Between Jerusalem, where E.S. lives, and Ramallah, where his girlfriend is, lies one of the infamous checkpoints: the lovers' separation causes them to meet at a vacant lot next to it. They stare ahead with blank sadness, twining their hands together. Their lovemaking is reduced to that tiny gesture. They sit impassively for hours, as Palestinians must sit in car queues for hours at the checkpoints. Sometimes Suleiman shifts to fantasy: an apricot pit E.S. flips out his car window blows up a tank, or a pretty girl (his girlfriend?) in tight clothes leaves her car, and approaches the elevated observation cabin of a checkpoint, to the consternation and arousal of the young Israeli guards. She walks past, and the whole observation cabin magically disintegrates. (These two sequences had to be staged and shot in France.)

Another time a lively new guard takes over with a megaphone barking commands at Palestinian motorists, stealing a young man's imported leather jacket, ordering others to switch cars, making another sing along with him, humiliating them all, and then suddenly waving the whole line of cars through. The Palestinians are at the mercy of individual personalities, and have only a choice between humiliation and cruelty.

E.S.'s father sits in his pajamas having breakfast seemingly for hours opening the mail mentioned above, eating an egg. He smokes a cigarette and then gets up, and falls onto the floor.

Hospital scenes follow which emphasize how everybody, patients, doctors and nurses, constantly smokes.

Periodically we see Suleiman/E.S. pulling large Post It's off a wall, representing all the little episodes of the movie.

In an elaborate sequence toward the end five Israelis do target practice in formation like chorus girls shooting up effigies of a Palestinian woman -- the girlfriend -- wearing a kufia mask. Finally the real woman emerges from behind the one remaining effigy, dodges dozens of bullets, flies into the air transmogrified into a martyr, emits stones that knock down the men, blows them up with grenades, and spins off in the air like a Ninja. This, and the opening sequence in which Arab boys chase and stab a costumed Santa Claus, have been criticized in English-language reviews as too vicious or too fanciful, but they accurately represent the workings of a tormented Palestinian mind.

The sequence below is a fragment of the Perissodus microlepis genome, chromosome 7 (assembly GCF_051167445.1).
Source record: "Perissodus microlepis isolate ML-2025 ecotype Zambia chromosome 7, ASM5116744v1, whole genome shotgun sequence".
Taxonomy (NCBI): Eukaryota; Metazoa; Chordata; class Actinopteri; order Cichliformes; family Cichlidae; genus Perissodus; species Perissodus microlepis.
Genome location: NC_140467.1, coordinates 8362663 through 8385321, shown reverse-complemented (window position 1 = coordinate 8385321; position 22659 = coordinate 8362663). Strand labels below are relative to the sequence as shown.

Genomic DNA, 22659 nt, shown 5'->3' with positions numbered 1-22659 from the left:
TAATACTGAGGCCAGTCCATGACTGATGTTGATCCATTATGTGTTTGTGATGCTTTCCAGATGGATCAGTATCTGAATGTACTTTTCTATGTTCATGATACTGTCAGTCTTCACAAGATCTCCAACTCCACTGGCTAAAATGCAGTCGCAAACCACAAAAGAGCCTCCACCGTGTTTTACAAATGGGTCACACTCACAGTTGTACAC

It's important to remember that there's no intention to tell a connected story here; Suleiman is an observer and note-taker. Returned to Jerusalem since 1994, he lived abroad for a decade before that, mostly in New York. Like all Palestinians he is rootless and international, treated like dirt in his native land. The power of his observations is in their coolness and wry humor.

For all the explosions, shooting, beatings (of a snake, in one scene) and expressions of hostility, the movie is marked by its distance, stillness, and restraint. People are seen from afar, head on, or from above. Perhaps the most memorable image is the one of E.S. and his girlfriend staring impassively forward for hours at the checkpoint. Passive endurance is the hallmark of Palestinian survival as seen in "Divine Intervention."

A highly symbolic scene is the repeated one of a bus stop where one man is standing and another comes and says, "There's no bus," and the first one says, "I know!" This pinpoints the hopeless situation of the whole society.

Despite the links with classic movie comedy tradition, Suleiman has a unique and sadder vision. One may or may not find the scenes amusing or entertaining but one does get a sense of the average Palestinian's predicament. Bitter irony and detachment are two of the only ways of dealing with it.

┬ęChris Knipp. Blog: